Dutch foreign minister Stef Blok decided to poke a bit of fun at the big bad Brexit beast by staging a photo shoot with a giant Muppet-style monster.
"Make sure Brexit doesn't sit — or lie — in your way", the cheeky minister tweeted in his photo bomb. He also included a link to an official website where Dutch firms can asses the impact of Brexit on their operations.
— Stef Blok (@ministerBlok) February 14, 2019
The shaggy monster, which resembles a blue Royal bearskin hat with eyes, became an instant overnight success on Twitter, with many commenting on Mr. Blok and the Brexit pom-pom.
Europeans on both sides of the Channel are worried that a worst-case Brexit scenario, often called a 'hard' or 'no-deal' Brexit, will undermine business dealings with the Netherlands, who is a top trading partner with the UK. Dutch hospitals have also warned about medical supply shortages in the wake of a no-deal scenario.
— David Preston (@Crazy_DavidP) February 14, 2019
— Pitwise — Sanne (@sannepit) February 14, 2019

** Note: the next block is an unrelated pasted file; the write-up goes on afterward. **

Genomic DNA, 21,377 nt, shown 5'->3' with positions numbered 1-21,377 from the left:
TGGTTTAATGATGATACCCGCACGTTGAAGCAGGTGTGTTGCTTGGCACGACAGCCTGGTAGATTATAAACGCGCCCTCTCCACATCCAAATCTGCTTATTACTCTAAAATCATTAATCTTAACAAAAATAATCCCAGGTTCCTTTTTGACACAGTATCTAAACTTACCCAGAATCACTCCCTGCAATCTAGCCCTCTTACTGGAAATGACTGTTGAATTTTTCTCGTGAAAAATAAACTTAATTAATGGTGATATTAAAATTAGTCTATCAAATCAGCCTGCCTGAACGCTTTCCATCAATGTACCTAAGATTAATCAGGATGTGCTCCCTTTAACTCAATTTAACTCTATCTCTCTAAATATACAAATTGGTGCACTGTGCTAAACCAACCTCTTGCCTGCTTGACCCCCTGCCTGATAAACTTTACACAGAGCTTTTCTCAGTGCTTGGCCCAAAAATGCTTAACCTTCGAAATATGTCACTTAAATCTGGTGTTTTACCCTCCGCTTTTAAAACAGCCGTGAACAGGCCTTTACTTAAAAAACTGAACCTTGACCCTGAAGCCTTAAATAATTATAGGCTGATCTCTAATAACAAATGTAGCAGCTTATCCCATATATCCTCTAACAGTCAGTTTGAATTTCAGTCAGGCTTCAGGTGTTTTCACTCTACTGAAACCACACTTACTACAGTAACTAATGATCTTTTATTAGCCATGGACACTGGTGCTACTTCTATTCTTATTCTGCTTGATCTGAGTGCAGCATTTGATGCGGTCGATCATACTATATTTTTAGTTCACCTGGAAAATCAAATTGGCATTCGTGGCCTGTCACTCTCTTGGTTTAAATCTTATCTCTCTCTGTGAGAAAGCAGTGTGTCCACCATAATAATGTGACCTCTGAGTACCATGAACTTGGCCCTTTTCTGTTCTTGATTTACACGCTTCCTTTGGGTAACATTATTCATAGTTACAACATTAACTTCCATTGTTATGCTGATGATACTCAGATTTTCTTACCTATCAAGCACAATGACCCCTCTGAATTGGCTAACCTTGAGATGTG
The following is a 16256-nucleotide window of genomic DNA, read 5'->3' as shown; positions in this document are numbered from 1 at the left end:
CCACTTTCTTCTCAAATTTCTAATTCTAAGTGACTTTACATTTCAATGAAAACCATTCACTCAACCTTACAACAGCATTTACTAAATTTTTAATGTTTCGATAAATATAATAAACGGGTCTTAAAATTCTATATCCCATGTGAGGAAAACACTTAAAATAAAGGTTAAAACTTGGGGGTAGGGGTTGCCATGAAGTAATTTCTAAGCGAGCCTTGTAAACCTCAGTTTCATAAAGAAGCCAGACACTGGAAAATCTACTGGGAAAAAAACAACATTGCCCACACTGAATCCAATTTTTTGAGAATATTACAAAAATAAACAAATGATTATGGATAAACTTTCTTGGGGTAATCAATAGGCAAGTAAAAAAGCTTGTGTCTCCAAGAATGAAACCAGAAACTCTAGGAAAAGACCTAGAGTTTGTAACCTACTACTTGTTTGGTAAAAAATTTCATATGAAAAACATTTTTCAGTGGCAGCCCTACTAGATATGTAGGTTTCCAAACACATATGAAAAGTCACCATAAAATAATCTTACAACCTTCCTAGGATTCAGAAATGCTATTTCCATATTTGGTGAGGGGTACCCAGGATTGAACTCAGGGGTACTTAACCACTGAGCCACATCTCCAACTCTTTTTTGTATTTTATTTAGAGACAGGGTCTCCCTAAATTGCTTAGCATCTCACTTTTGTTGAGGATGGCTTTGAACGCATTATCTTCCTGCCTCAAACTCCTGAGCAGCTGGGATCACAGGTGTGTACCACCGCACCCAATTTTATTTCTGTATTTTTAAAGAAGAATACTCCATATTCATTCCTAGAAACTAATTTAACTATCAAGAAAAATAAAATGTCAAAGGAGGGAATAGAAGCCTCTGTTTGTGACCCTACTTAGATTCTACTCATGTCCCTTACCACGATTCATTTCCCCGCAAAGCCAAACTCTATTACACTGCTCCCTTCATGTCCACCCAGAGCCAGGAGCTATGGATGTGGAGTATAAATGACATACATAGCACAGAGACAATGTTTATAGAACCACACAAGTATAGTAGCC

The news comes after Dutch prime minister Mark Rutte said in a Financial Times interview that the UK was a "diminished" country after voting for Brexit on 23 June 2018, adding that a no-deal scenario would cause "devastating" and "insurmountable" problems for the British economy.
Rutte added that "the ball is rolling towards the Dover cliff and we are shouting 'Stop the ball from rolling any further' but nobody is doing anything at the moment, at least not on the UK side".
But the Dutch economy has gained from roughly $328m in investments last year as 42 firms moved operations to Dutch cities like Amsterdam and Rotterdam in order to keep access to the common market, and the Dutch government has attempted to court Japanese electriconics manufacturers Panasonic and Sony to relocate operations to the Netherlands.
The UK is closer to a no-deal Brexit scenario after the Westminster voted down an amendment proposing to delay triggering Article 50 by three months. The motion was defeated 315 to 93 in yet another major defeat for UK Prime Minister Theresa May's Brexit deal, in addition to voting down a motion 303 to 105 to reaffirm support for the Prime Minister's plan to seek changes for her deal.